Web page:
Panelists noted that the information produced by these vehicles is not encrypted or anonymized, as doing so would destroy the value of the data. It is important for the car or car system to be able to understand why a mistake occurred, or be able to make choices using very granular data, and share that data either with itself or in vehicle to vehicle communications to make other cars smarter and more able to make those decisions as well.

After-market products that are purchased by consumers and voluntarily placed into their cars are also collecting data. These include devices such as remote start, backup cameras, or an insurance dongle. While there is more consumer acknowledgement that these devices will be tracking personal information, the panelists at the workshop were in general agreement that more information should be given to consumers in clear and concise ways to enable them to make informed choices.

Security and Privacy – It’s Not If, But When A Breach Will Happen

One phrase that was repeated during the conference was: it is not a question of if, but when a breach will happen. Carrie Morton of the University of Michigan’s Mcity automated-vehicle research center explained that consumers are often “okay with the tradeoff” of exposing their personal driving information if they see a benefit. However, there is some information that even the most connected of drivers do not want exposed. While it may be true that consumers care less about who has their data is than what is being done with it, this cannot be mistaken for a lack of care concerning data privacy in general.

Earlier this year, NHTSA released a set of best practices to protect connected cars against cyberattacks and data breaches. These included a push for earlier integration of breach detection, a feature which Jeff Massimilla of GM said they are building into their cars from the beginning. NHTSA will look to the FTC for support in enforcing these regulations. There was also support from some panelists for harsher FTC sanctions for those that unlawfully access or re-identify anonymized data, as the data will likely be easy to de-anonymize.

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We’ll continue to follow these issues and related connected product developments here at Ad Law Access.

 

Summer Associate Carmen Tracy contributed to this post. Ms. Tracy is not a practicing attorney and is practicing under the supervision of principals of the firm who are members of the D.C. Bar.

As part of the FTC’s ongoing review of the needs, costs, and benefits of regulations, the agency recently announced it is reviewing the following rules:

  • The Picture Tube Rule requires manufacturers to base screen size measurements on the horizontal measure of the viewable area, unless the alternative method of measurement is clearly disclosed. This rule was originally intended to help consumers compare products, but with the changes in television technology. In determining whether the rule is still needed, relevant concerns include changes in television technology such as the incorporation of plasma, LED, OLED, and other similar materials in flat display screens. The full list of questions the FTC hopes to address can be found on the Notice of Public Rulemaking here. Comments are due August 31.
  • The FTC is also seeking comment on a proposal to eliminate the “housemark” provisions of the Textile Rules. The housemark provisions require marketers who want to use a “housemark” (a distinctive mark used to identify all a firm’s products) on a textile’s tag in lieu of their business name only if they first register their housemark with the Commission. It is the agency’s position that that provision, imposed in 1959, is no longer necessary because trademark owners can easily be identified by searching online or via the U.S. Patent and Trademark Office website. Therefore, the FTC believes that removing these requirements will reduce compliance costs and increase firms’ flexibility. Comments are due by July 31.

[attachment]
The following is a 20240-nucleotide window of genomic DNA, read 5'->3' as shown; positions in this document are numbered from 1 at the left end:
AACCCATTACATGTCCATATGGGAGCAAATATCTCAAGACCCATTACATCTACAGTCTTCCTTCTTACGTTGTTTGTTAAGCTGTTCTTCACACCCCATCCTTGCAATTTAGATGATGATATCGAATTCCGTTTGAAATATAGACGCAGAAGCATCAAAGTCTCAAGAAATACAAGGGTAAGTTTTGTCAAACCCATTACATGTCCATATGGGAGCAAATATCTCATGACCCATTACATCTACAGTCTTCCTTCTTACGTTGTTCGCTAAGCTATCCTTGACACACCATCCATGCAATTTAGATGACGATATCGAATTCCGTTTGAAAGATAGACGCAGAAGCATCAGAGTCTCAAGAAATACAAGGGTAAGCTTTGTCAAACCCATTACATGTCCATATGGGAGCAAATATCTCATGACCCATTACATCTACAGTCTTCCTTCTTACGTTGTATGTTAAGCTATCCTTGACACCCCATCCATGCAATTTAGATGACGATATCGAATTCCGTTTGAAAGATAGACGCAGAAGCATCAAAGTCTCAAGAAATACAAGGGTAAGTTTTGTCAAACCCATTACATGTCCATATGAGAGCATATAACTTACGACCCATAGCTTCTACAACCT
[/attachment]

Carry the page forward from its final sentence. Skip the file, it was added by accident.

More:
• The FTC is seeking public comment on its CAN-SPAM Rule, which requires a commercial email to contain accurate header and subject lines, identify itself as an ad, include a valid physical address, and offer recipients a way to opt out of future messages. The FTC is seeking comment on whether consumers have benefitted from the Rule, whether it should be modified, the costs of compliance, whether it should be amended to account for technological or economic changes, among other things. Comments are due by August 31.
  • The Energy Labeling Rule is also being edited to eliminate burdens on the industry and account for new products. The Energy Labeling Rule requires yellow EnergyGuide labels on certain appliances to help consumers compare similar models using estimated operating cost and energy consumption ratings. The comments period for this change has ended. The FTC sought public comment on these changes in September 2016. The accepted changes eliminate obsolete marking requirements for plumbing products, exempt certain ceiling fans from labeling requirements, and update the labels to cover electric instantaneous water heaters.

Overall, this announcement is consistent with the FTC’s recent systematic review of rules and guides. We will continue to track the comments and provide updates on any important developments.

 

Summer Associate Carmen Tracy contributed to this post. Ms. Tracy is not a practicing attorney and is practicing under the supervision of principals of the firm who are members of the D.C. Bar.

The U.S. Senate Committee on Commerce, Science, and Transportation has scheduled a reading this week of the proposed S. 118 Reinforcing American-Made Products Act of 2017.   The bill proposes to amend the Violent Crime Control and Law Enforcement Act of 1994 to require the Federal Trade Commission’s regulation of the labeling of products as “Made in the U.S.A.” or “Made in America” to supersede any state laws regarding the extent to which a product is introduced, delivered, sold, advertised, or offered for sale in interstate or foreign commerce with such a label in order to represent that the product was in whole or substantial part of domestic origin.  The bill’s sponsors include the following: Sens. Mike Lee (R-Utah), Shelley Moore Capito (R-W.V.), Susan Collins (R-Maine), Deb Fischer (R-Neb.), Angus King (I-Maine).